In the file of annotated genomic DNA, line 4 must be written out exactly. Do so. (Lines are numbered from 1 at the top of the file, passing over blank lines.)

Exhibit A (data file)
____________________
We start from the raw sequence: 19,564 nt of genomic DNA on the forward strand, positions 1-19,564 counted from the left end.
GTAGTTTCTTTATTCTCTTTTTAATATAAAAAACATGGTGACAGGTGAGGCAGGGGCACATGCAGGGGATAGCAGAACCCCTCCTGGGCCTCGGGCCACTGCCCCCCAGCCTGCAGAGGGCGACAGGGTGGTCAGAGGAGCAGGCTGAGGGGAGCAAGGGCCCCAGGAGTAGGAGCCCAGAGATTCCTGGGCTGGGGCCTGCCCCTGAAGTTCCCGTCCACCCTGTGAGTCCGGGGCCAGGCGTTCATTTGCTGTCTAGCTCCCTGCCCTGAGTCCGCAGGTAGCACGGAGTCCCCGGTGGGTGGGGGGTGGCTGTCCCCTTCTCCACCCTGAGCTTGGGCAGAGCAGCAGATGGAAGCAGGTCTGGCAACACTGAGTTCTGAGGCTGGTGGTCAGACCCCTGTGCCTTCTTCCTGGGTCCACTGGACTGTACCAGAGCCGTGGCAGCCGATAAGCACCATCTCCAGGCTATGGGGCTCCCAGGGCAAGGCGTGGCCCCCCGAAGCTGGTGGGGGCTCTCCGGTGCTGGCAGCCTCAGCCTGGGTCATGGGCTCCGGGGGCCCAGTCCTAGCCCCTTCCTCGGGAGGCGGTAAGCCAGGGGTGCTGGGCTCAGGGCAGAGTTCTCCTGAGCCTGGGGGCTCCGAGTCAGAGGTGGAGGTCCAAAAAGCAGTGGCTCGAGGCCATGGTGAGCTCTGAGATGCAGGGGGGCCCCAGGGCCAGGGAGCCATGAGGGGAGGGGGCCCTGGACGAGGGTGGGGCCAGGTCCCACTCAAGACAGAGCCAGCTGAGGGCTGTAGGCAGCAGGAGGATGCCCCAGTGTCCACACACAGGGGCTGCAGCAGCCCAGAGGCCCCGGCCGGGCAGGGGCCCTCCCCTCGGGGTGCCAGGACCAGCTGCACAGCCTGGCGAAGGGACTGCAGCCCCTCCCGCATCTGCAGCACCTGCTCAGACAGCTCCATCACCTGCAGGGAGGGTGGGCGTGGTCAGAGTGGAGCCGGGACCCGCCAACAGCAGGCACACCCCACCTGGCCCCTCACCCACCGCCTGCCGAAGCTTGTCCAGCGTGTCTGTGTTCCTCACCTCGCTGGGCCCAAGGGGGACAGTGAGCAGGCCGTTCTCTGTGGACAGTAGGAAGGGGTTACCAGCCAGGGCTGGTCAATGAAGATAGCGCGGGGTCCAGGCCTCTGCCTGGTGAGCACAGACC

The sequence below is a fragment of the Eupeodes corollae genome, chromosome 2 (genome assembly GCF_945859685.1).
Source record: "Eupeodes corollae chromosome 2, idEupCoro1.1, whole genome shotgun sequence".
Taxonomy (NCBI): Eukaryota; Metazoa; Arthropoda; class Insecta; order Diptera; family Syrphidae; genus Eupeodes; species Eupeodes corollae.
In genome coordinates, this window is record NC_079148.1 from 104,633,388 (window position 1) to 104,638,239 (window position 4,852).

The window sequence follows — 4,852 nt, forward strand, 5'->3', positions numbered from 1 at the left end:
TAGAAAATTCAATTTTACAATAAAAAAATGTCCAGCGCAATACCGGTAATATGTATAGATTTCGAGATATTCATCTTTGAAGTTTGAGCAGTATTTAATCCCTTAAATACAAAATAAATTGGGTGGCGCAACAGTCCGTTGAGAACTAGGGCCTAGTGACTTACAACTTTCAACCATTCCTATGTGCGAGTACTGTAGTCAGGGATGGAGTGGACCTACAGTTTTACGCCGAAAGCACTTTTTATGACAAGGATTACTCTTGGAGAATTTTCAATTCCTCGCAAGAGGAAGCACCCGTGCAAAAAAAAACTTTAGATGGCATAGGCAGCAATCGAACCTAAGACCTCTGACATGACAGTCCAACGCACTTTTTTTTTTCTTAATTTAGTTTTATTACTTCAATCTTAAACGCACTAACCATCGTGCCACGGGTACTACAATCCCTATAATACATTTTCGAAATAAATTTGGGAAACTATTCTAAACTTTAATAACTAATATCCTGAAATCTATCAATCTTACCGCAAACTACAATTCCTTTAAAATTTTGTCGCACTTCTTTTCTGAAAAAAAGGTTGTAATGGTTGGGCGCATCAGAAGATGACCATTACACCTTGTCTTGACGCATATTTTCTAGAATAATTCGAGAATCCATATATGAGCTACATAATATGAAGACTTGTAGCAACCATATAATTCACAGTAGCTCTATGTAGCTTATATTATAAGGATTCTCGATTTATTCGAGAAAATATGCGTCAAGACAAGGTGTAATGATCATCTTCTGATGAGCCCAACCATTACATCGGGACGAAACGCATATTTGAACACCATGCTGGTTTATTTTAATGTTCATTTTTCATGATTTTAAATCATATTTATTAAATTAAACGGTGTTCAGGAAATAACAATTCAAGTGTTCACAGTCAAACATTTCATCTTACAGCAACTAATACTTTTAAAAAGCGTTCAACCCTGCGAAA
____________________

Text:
Source record: "Eupeodes corollae chromosome 2, idEupCoro1.1, whole genome shotgun sequence".